Yet all the Jews want is to be able to live and move about in the ancient areas of the city, the seat of our nation, the place where we became a nation. We do not need nor ask for all of it.
Before Issacharoff and company do their next Hebron tour to prove how racist and inhumane Jewish Israel is, I would like to see them take a tour of H1. After they will have witnessed the growth and development there, then let us see them try to tell the world that Israel is choking the Palestinian Arabs to death by closing Shuhada/King David Street. (Unfortunately, they cannot tour H1 — because Jews are not allowed. And because of that, perhaps, for Issacharoff Hebron is one street only.)
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In one videoclip on the website, Issacharoff points out a door on which the words, Death to Arabs, was painted. I am appalled by such hatred, yet it makes me wonder if the residents in the building left the graffiti in place for the convenience of pointing it out to tour groups seeking to show how racist the Jewish “settlers” are. Perhaps we Jews should leave all the swastikas on gravestones, shop windows and other vandalized properties around the world for the benefit of tours showing how antisemitic — wait! there are no tours like that.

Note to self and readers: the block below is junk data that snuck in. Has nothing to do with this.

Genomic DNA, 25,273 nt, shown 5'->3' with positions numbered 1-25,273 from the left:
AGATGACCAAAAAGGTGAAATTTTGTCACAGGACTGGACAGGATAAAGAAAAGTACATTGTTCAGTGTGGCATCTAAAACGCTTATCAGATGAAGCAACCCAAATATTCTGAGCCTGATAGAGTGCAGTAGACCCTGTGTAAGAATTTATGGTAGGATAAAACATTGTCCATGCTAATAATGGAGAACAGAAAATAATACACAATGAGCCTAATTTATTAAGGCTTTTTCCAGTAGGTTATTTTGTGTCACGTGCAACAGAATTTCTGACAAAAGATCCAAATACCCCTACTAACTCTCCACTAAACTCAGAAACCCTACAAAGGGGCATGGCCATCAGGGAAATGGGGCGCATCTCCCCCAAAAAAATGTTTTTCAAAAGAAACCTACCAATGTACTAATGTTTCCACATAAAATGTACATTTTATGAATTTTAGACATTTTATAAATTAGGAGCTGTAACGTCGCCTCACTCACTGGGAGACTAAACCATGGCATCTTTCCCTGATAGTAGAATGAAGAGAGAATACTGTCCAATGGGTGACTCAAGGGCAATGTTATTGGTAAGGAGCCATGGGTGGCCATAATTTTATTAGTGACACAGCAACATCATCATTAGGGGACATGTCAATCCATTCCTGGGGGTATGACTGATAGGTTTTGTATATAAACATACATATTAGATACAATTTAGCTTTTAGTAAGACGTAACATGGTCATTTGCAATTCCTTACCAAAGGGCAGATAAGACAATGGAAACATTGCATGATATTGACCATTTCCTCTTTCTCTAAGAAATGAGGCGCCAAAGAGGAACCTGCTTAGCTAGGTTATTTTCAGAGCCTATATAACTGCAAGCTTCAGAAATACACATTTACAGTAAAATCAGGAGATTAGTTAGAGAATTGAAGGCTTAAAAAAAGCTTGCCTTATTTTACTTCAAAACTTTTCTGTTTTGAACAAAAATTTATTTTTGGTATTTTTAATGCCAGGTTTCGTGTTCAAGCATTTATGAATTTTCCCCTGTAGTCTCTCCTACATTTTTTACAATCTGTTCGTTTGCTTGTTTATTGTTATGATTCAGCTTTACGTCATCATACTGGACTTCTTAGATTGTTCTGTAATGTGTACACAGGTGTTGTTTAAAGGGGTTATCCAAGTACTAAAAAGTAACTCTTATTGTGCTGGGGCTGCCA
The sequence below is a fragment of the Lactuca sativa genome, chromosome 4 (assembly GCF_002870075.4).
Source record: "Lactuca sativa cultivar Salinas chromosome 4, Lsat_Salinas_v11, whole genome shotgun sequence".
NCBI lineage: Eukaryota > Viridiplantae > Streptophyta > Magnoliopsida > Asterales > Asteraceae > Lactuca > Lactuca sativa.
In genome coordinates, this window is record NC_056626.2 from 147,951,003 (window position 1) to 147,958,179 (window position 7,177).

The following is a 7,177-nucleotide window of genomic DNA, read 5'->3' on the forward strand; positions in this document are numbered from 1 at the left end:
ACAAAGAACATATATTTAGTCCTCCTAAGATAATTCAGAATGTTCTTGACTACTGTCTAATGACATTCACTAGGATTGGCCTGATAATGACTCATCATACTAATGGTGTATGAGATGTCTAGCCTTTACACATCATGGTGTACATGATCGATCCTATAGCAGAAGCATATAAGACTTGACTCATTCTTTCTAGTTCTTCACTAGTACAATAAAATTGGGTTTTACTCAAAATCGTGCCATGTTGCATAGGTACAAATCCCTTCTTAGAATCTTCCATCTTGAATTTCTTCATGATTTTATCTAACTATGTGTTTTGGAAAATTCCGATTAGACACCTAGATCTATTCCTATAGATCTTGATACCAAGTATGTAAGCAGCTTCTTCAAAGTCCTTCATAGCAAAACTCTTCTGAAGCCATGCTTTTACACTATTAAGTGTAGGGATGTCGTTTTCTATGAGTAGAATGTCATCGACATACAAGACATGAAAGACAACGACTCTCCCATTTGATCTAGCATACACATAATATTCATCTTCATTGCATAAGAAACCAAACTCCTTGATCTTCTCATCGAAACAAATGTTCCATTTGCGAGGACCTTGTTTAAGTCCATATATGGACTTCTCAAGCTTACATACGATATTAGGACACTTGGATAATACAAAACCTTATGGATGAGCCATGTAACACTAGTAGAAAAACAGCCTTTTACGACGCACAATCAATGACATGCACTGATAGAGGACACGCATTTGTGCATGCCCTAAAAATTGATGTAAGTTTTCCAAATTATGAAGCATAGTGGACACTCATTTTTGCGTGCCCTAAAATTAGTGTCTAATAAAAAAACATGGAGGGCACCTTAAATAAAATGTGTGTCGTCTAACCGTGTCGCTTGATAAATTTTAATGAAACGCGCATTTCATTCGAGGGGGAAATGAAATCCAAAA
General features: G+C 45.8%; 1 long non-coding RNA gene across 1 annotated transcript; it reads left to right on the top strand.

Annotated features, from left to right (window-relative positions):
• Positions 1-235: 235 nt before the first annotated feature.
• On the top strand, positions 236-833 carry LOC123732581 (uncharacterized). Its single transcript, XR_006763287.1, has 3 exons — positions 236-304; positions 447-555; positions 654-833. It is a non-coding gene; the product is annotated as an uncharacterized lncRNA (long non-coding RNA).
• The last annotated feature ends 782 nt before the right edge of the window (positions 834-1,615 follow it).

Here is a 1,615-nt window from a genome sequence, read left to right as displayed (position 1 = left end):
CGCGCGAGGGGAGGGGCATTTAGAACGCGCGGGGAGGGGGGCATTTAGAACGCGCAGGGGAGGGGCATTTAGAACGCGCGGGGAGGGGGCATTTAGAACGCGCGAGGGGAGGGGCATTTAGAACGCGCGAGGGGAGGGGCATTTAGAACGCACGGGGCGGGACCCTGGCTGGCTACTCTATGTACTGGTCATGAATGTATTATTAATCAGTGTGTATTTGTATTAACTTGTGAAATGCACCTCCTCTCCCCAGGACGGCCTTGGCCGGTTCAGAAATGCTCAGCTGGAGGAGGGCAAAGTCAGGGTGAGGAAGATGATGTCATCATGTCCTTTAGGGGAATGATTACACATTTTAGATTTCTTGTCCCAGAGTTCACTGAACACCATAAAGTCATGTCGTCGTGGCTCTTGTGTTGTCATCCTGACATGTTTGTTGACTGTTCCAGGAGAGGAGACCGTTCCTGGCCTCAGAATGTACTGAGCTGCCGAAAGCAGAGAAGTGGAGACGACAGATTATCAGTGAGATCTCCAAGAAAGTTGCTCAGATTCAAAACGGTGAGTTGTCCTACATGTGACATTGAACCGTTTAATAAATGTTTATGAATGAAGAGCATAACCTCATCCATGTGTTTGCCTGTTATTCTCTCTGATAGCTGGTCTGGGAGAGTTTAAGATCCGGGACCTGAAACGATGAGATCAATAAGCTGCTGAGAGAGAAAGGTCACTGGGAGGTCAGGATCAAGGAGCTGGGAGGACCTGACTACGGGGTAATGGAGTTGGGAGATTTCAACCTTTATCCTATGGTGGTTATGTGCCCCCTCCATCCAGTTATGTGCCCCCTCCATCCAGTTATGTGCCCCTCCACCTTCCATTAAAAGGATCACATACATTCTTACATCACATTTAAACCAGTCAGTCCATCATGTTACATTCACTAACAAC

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Honest Reporting published a rebuttal to the website, giving an in-depth examination of their uncontested statements, statements that can be considered distortions, if one wants to regard them as examples of honest ignorance, or lies, if one ascribes to them malicious intent. I suggest you read their article because going over these facts again and again cements them in memory for use when you are confronting these same lies in the social media, on campuses or anywhere else you hear people repeat lies about Hebron.
Special thanks to Habib, my friend from Hebron, who helped me locate photos from H1 for this article.